Mr Major's closest allies see a chasm opening between two mutually antagonistic political philosophies, once held together in an uneasy electoral alliance by the Tory party. Pro-European Christian Democracy (epitomised by Douglas Hurd) and bare-knuckled English nationalism (made flesh in Lord Tebbit) can peacefully coexist no longer. Euro-rebels may be members of the same party as the Tory leadership but they are in a hostile political movement.
This perception among senior ministers is important because it has produced an angry appetite for confrontation with 'the enemy' that anti-Maastricht MPs underestimate. Pro-Europeans in the Cabinet say the Prime Minister is confronted by a virulent form of xenophobic nationalism that is kith and kin to anti-immigrant Powellism and is (in the words of one minister) 'turbulent, demonic and dangerous'. They want to crush it and would rather take the risk of electoral destruction than appease it. About this, the mood is little short of Wagnerian.
A persistent campaign against Mr Major by unreconciled Thatcherites has taken its toll. The open, relaxed and self- confident style of government heralded when Mr Major took over, and revived after the election, has been replaced by a state of siege. This is hardly surprising: the barrage of innuendo and derision has become deafening. And without victory on Maastricht, Mr Major's continuation in office would be pointless and dishonourable. All the indications are that he thinks so, too.
But perhaps it is time to lighten up. The truth of the matter has not altered. The neo-Thatcherites, or English nationalists - call them what you will - are weak and have nowhere to go. They have the megaphone of vociferous press support, but propaganda is a weak substitute for political muscle. Mr Major, the most cautious of senior cabinet ministers when it comes to European union, would be replaced by a more ardent Europhile, probably Michael Heseltine or Kenneth Clarke, if he did resign. For the anti-Maastrichtians, that would be a defeat.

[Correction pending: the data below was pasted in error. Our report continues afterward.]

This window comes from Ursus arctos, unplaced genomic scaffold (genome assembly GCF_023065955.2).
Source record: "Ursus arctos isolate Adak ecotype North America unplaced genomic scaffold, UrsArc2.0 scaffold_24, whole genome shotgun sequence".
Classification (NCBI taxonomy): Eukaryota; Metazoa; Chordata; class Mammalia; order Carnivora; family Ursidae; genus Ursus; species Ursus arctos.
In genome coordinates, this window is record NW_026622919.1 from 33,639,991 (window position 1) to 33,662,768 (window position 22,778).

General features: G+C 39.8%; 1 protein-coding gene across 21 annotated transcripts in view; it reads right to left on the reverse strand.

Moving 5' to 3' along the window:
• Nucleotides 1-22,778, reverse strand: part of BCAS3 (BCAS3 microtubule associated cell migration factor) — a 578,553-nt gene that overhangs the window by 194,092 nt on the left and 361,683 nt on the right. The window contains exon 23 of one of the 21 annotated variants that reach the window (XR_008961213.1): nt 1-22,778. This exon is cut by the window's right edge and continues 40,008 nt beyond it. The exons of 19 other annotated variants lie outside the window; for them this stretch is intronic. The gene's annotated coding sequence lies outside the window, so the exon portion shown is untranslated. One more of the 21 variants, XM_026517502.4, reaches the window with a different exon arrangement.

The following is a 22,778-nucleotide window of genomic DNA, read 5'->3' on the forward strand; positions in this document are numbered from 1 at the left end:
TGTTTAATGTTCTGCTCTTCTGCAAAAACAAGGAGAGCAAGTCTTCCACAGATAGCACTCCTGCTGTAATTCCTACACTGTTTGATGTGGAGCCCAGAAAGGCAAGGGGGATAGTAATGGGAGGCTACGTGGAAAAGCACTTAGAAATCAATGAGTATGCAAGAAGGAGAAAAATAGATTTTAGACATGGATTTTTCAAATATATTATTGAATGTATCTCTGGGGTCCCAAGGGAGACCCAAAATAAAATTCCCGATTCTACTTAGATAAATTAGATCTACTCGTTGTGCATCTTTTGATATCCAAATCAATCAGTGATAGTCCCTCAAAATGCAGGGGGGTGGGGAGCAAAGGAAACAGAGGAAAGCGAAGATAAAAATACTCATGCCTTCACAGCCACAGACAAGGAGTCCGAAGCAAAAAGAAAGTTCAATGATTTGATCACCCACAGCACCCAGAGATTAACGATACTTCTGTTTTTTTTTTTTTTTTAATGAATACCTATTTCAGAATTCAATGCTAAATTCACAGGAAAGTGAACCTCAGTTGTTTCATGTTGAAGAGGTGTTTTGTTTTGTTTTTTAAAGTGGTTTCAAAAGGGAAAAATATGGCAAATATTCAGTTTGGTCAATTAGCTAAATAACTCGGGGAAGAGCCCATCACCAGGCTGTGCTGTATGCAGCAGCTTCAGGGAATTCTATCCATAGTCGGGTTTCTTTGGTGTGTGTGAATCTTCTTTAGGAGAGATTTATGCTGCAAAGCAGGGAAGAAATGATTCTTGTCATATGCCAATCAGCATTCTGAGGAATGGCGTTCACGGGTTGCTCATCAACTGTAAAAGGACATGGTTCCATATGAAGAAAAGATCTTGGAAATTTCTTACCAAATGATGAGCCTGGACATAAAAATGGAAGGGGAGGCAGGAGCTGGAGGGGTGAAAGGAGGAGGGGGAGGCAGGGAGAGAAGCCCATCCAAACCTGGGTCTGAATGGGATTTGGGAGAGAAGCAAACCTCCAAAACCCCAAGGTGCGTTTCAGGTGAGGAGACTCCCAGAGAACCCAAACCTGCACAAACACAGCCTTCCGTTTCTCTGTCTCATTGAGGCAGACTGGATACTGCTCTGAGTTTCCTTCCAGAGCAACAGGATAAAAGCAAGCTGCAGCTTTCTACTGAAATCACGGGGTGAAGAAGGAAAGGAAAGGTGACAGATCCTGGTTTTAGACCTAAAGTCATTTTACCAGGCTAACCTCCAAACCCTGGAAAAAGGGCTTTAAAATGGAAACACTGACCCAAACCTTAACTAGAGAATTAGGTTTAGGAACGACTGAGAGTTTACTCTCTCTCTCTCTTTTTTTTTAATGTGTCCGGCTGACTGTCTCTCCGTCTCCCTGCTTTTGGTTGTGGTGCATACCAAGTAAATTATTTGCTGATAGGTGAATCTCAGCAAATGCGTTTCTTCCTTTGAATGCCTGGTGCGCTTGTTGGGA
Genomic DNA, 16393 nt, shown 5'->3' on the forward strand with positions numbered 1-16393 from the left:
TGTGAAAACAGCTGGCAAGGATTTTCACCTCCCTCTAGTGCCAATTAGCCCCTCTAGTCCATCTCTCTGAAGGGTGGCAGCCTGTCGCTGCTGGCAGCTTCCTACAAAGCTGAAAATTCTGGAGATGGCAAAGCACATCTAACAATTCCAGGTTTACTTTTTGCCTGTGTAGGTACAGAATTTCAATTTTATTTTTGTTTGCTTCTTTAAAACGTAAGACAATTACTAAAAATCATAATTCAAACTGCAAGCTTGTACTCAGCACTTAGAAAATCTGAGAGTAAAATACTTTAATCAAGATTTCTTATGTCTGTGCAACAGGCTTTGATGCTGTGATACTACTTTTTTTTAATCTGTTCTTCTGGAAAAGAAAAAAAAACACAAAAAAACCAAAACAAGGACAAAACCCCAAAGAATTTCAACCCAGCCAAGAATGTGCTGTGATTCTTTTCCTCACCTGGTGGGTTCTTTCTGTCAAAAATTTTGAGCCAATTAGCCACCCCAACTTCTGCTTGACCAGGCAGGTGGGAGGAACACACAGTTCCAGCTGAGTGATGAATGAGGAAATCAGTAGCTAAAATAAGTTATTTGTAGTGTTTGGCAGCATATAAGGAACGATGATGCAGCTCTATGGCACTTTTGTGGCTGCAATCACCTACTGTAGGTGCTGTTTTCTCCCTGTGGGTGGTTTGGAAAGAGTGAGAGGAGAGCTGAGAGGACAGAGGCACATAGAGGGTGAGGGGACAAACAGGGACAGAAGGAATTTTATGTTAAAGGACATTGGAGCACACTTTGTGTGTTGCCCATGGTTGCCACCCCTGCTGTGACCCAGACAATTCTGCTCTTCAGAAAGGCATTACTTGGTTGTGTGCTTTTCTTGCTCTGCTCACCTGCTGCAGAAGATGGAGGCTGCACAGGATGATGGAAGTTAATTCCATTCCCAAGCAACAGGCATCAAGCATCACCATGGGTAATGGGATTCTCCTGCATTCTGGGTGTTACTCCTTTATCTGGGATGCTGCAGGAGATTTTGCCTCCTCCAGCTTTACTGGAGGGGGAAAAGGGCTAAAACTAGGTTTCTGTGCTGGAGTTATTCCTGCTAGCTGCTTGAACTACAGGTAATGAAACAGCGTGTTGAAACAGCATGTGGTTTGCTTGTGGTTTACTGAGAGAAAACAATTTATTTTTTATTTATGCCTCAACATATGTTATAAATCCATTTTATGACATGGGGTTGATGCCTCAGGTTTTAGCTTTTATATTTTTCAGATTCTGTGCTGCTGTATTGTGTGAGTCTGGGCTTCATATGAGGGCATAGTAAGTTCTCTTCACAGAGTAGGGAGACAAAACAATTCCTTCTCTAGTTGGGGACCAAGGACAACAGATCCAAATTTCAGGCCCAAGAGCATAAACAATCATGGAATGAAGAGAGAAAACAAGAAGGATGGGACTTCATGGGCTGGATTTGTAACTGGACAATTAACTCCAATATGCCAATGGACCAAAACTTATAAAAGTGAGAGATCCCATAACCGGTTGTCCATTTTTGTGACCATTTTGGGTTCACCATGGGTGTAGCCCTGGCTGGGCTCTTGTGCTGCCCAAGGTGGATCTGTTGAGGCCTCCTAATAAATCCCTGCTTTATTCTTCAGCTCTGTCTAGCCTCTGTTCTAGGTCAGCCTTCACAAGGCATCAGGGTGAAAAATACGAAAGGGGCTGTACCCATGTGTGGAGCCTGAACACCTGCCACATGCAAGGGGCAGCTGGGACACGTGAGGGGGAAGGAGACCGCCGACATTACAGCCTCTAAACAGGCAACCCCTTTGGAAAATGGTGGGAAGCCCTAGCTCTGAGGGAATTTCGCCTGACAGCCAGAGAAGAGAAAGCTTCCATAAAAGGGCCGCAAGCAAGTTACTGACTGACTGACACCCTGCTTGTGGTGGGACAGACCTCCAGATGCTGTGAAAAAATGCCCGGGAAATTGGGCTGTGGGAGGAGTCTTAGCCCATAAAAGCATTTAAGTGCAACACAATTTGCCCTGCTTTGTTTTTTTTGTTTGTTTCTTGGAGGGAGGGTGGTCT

So would the (unimaginable) event of an anti-Maastricht candidate succeeding Mr Major, since perhaps 100 Tory Europhiles, now quiet, would then turn on that leader. But who, anyway, would that leader be? Michael Howard? Peter Lilley? The suggested return of Lady Thatcher from the Lords would signify Britain's final collapse into hilarious, but ultimately pitiable, Ruritanian melodrama. Let us, please, for the sake of our self-respect and sanity, discount it.
Either a more pro-European leader or a more anti-European leader (the two alternatives) would be forced to preside over a wider, semi-institutionalised Tory split. The arithmetic suggests that it would also mean the loss of an effective Commons majority. This, too, would be bad news for the anti-Europeans, since they are a minority in the Commons. They could get their way only by mobilising the kind of whipped and disciplined Tory party they are now trying to destroy. Escape routes might be canvassed, such as a coalition or a referendum. More likely, though, would be the parliamentary collapse of the Conservative Party, followed by an election in circumstances that would make a Labour victory almost certain.
So Mr Major's resignation would make things worse for the rebels. Various schemes have been gossiped about in Whitehall to enable Mr Major to carry on fighting even if he lost on Maastricht. One has him resigning as leader and promptly standing again in the party election, to flush out and finally defeat a standard- bearer for the Thatcherites. Another has him going to the country specifically
on the European question, forcing an open electoral split with anti-Maastricht candidates.
This may be wild stuff. But ministers, coming to terms with the pain of living with a small Commons majority, feel authority must now be established or finally relinquished. The small band of Thatcherite irreconcilables and anti-Maastricht rebels could not survive outside the Conservative Party. Unlike the Social Democrats who broke with Labour in the early Eighties, the Tory rebels would be jumping away from the mainstream rather than into it. And all their serious leaders would be in the Lords. In how many constituencies would a Thatcherite nationalist now defeat a pro-Major Conservative?
Such confrontation is not as outlandish as it may seem. The most important group of cabinet ministers agree that it would be cowardly and dishonourable to give way on Maastricht. That being so, any Tories who want to bring them down will be faced, at some stage, with the challenge of taking their case not to the party whips, but to the country. They know what would happen if they did. That, ultimately, is why Mr Major will survive.Reuse content